Three Child Policy Meme


Other memes played on the idea that having children can ensure there is somebody to care for parents in old age. The image below, mimicking an old-style propaganda poster, reads: "Having children can prevent you from reaching old age."

Three Child Policy meme,


Commentators of all fields were quick to share their opinions, though the worse “hot take” of them all may belong to Shi Yongqing, CEO of real estate company Centaline Property, who recommended withholding couples’ right to contraceptive products until after they have had two children. "Where did the journalist find these crazy people?" reads the top comment under Sina Finance's article that carried Shi's comments.

Other comments were more scathing of the policy: "I recommend civil servants and Party members heed the call [to have three children] first. Those who don't adhere to the policy can be fired, and those who carry it out properly can get a certificate of honor."

Users on Weibo have expressed concern that the policy would make more enterprises reluctant to employ women, and were especially critical after National People Congress representative Zhu Lieyu suggested in a media interview that the country extends maternity leave to three years. “This society needs more wombs, not more women,” summarized one comment on the interview under the account of China Women's News. Others wondered why it's assumed that men wouldn't have to balance career and family: "This way they can openly push the hidden costs of raising children onto women.”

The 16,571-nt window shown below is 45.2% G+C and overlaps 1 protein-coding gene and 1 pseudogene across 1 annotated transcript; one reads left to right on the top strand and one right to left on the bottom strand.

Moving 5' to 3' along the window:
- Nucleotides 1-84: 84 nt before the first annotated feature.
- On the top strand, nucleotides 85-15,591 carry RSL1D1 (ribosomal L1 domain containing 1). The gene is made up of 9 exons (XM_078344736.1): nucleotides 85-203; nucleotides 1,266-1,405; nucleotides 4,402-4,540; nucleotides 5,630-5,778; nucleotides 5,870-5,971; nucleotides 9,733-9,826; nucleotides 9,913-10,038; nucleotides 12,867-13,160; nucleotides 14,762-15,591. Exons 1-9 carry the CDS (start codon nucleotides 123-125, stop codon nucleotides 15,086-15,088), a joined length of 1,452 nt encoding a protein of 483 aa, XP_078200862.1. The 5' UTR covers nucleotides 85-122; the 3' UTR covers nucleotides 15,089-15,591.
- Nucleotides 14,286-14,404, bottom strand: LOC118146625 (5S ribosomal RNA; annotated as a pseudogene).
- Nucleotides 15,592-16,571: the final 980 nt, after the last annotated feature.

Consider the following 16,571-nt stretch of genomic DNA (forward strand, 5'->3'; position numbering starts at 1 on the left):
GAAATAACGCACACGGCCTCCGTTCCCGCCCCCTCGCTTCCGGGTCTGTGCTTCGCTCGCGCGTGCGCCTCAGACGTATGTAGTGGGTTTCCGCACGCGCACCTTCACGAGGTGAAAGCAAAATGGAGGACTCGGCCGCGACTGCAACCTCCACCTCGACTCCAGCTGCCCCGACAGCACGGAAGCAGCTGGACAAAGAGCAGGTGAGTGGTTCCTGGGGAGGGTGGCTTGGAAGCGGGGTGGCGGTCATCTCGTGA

Others riffed on well-known contraveners of the one and two child policies. Director Zhang Yimou, for example, has four children from two marriages (and has been rumored for years to have three or four more children out of wedlock), and has paid hundreds of thousands of RMB in fines because of it. Many netizens wondered whether he could now ask for his money back.

Zhang Yimou's children meme

Zhang Yimou asks, "Can you return my 7.48 million RMB first?"

However, when Zhang's wife Chen Ting riffed on the same theme, posting “Fulfilled [our] duty ahead of time” to Weibo, netizens quickly turned on her for what they saw as a poor joke making light of her lawbreaking behavior (at the time).

Others were left stunned by the news, not because they had any plans to have more children, but because they are graduate students who had spent years researching the family planning policy. One alleged student who wrote their thesis on the Two Child Policy posted about their despair online: "I haven't even defended [my thesis], and it's already the three child policy."


author Sam Davies

Sam Davies is the managing editor at The World of Chinese. He writes mainly about Chinese society, especially life outside the biggest cities. His pieces touching on diverse topics from the future of China’s ski industry to efforts to prevent juvenile crime.

author Hatty Liu

Hatty Liu is the former managing editor of The World of Chinese, and an award-winning communications researcher. Born in China, and raised in China, Canada, and the US, she leverages her cross-cultural identity to create more empathetic knowledge across national boundaries.

Related Articles